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Logging

Clearcutting Is clearcutting always a bad technique? Moore (1995) offers some surprising comments about this practice.

The single biggest environmental reason for clearcutting has to do with the ability or inability of different tree species to tolerate shade. Many species of trees simply will not germinate and grow in the shade of other trees, even when the other trees are of the same species. This is a common characteristic of pioneer tree species that are particularly adapted to growing in areas that have been repeatedly clearcut. In British Columbia about 60 percent of all forests are composed of species that are shade intolerant to one degree or another. Tree species are not categorically either shade tolerant or shade intolerant. Rather, they display a continuum of shade tolerance from very intolerant to very tolerant with many species in between. Some species, such as Douglas-fir, are shade intolerant in the wetter part of their range and yet are shade tolerant in drier regions. (p. 87) Terra Bella Publishers Canada Inc.

Image showing a clearcut.In all this debate (on the use of clearcutting) one thing has become clear, it is not clearcuts per se that are the problem but how, when, and where they are created. It is easy, through sloppy procedures, to make clearcuts that cause soil erosion, damage salmon streams, and reduce wildlife habitat. It is equally possible, given adequate knowledge, to design clearcuts that protect soil, enhance salmon streams, and increase wildlife habitat. These are not simple formulas that can be communicated in 30-second news clips. An understanding of the place of clearcutting in modern forestry requires a great deal of knowledge and judgment. Emotionally charged presentations relying on photographs of messy landscapes are not adequate for deciding on whether or not it is the correct method of tree harvesting and forest renewal. ( p. 91) Terra Bella Publishers Canada Inc. Photo: Courtesy of Dr. David L. Adams, Professor of Forest Resources, University of Idaho, Moscow, Idaho.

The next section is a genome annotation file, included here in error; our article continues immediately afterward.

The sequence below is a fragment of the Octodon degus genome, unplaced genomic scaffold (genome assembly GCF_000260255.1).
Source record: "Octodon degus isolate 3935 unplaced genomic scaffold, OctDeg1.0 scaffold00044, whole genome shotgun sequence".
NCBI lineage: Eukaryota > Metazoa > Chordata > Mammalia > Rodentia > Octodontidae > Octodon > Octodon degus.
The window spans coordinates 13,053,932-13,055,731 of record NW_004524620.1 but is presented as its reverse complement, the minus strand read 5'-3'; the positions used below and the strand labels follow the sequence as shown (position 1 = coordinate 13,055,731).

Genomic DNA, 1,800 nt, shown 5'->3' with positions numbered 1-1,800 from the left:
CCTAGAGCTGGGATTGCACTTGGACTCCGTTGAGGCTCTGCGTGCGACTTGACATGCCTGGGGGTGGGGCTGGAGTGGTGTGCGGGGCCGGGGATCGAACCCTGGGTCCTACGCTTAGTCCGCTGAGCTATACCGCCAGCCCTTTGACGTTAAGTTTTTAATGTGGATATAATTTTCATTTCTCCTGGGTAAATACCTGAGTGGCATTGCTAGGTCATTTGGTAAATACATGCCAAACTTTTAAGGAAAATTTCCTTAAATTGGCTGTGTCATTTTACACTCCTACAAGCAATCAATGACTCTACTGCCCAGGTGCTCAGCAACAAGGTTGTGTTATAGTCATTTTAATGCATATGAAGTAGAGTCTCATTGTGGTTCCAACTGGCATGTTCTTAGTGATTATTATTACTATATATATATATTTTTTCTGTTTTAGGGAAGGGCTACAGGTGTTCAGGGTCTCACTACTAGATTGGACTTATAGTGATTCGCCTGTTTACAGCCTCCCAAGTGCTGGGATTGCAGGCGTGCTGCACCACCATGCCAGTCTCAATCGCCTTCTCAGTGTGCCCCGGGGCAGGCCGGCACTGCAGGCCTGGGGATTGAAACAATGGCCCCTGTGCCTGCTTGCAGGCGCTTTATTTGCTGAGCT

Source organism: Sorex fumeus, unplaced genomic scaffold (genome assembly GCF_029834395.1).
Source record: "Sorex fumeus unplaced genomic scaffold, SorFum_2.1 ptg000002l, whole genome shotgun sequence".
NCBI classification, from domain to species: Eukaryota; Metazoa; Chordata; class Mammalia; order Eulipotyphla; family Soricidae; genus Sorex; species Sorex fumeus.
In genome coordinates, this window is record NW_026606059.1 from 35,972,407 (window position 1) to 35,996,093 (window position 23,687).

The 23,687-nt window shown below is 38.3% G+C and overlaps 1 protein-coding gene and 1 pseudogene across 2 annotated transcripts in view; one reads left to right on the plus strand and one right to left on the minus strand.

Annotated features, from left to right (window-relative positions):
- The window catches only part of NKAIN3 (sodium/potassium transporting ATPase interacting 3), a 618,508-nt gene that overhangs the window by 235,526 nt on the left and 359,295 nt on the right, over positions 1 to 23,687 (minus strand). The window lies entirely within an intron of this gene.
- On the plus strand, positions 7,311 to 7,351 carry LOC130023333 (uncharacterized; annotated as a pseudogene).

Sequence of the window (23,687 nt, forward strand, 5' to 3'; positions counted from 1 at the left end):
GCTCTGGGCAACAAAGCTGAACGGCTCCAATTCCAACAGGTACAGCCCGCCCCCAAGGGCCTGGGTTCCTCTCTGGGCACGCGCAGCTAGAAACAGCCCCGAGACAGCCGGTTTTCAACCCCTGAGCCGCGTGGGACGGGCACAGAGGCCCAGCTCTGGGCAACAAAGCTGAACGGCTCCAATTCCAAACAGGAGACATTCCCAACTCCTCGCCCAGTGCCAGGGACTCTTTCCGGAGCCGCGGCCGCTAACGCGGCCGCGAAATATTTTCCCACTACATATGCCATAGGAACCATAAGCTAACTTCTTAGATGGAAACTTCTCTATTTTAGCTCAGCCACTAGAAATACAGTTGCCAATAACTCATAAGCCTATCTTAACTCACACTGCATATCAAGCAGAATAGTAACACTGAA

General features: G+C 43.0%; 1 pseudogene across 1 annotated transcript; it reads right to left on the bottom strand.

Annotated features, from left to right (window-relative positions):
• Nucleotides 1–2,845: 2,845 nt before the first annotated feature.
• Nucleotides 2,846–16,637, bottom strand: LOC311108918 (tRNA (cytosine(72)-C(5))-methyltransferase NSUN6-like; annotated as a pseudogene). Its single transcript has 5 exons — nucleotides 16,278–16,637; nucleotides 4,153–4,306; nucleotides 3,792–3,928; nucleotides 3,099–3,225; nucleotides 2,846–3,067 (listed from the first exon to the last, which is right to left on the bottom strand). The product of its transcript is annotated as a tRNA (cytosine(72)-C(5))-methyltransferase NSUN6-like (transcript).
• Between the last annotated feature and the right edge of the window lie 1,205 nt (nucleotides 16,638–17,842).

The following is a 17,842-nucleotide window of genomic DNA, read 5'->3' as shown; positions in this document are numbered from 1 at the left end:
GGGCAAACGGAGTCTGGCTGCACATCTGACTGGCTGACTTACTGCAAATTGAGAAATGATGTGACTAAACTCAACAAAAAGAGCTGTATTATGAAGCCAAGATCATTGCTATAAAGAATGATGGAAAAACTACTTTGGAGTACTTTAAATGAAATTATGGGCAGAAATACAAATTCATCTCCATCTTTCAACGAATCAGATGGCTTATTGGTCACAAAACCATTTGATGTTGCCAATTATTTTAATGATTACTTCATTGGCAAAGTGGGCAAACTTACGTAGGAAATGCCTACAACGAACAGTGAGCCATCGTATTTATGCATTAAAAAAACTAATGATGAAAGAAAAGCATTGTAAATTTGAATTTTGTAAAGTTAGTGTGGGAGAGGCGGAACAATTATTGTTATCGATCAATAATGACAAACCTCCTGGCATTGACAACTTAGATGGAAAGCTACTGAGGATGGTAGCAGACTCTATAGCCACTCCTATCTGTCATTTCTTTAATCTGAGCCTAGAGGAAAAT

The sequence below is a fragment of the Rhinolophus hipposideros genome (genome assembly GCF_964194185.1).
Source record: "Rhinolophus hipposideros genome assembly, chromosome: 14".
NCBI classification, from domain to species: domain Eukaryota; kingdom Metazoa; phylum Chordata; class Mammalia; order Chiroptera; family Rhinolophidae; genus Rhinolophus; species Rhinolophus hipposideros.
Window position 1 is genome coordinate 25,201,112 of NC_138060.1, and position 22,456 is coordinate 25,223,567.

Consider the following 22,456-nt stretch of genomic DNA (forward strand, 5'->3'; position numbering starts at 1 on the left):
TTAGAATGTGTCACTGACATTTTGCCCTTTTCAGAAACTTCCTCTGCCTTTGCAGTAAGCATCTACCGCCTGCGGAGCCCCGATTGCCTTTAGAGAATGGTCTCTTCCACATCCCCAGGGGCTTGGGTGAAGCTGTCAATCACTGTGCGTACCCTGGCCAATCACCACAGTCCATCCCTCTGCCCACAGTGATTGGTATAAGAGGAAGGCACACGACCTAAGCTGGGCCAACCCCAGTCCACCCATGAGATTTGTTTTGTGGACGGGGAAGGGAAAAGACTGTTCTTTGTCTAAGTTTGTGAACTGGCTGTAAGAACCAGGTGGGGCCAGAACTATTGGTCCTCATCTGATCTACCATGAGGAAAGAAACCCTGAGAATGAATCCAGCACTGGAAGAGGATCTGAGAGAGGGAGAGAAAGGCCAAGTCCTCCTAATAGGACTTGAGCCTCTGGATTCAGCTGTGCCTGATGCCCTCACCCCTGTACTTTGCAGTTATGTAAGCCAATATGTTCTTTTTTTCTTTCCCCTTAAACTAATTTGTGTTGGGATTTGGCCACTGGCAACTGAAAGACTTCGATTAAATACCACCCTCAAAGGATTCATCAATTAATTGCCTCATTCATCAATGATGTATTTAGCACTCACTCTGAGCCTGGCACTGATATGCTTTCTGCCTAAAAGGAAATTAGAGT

Ecosystem Management Debate involving the preservation of one species or another is a frequent topic covered by the media. The controversy surrounding the Northern Spotted Owl, for example, is legendary. A recent important development in conservation strategy has been the broadening of the notion of management to include an entire ecosystem--in addition to managing selected species it supports. For example, in addition to individually managing certain trees, fish, or birds in a forest, ecosystem-based management looks at what the authors below call the "integrity" of the entire forest system. In the case of the temperate rainforest, this concept proposes the management of the forest as an ecosystem.

This idea is extended to the management of rare or endangered species within the context of the entire ecosystem:

Ecosystem management provides a context for ecosystem-focused as well as species-focused conservation. Traditional approaches to conservation have focused on species or populations of particular interest. Four key problems with the species-based approach have emerged:

Species cannot be maintained in situ without their habitat or the ecosystems that provide it.

Species-specific plans are too expensive, time-consuming, and labor-intensive to implement for more than a very small fraction of the species known to inhabit temperate rain forests.

The vast majority of species in temperate rain forests are little known, as are their ecological relationships.

Because many species have conflicting needs, a management regime designed for one species is likely to have negative impacts on others.

If our objective is to preserve biological diversity, adopting a conservation strategy that places more emphasis on ecosystems and landscapes is the only feasible approach (Franklin, 1993c). (Lertzman, Spies, & Swanson, 1997, pp. 361-382). "Granted with permission from The Rain Forests of Home, P.K. Schoonmaker, B. von Hagen, and E.C. Wolf, Ecotrust, 1997. Published by Island Press, Washington DC and Covelo, CA. For more information, contact Island Press directly at 1-800-828-1302, info@islandpress.org (E-mail), or www.islandpress.org (Website)."

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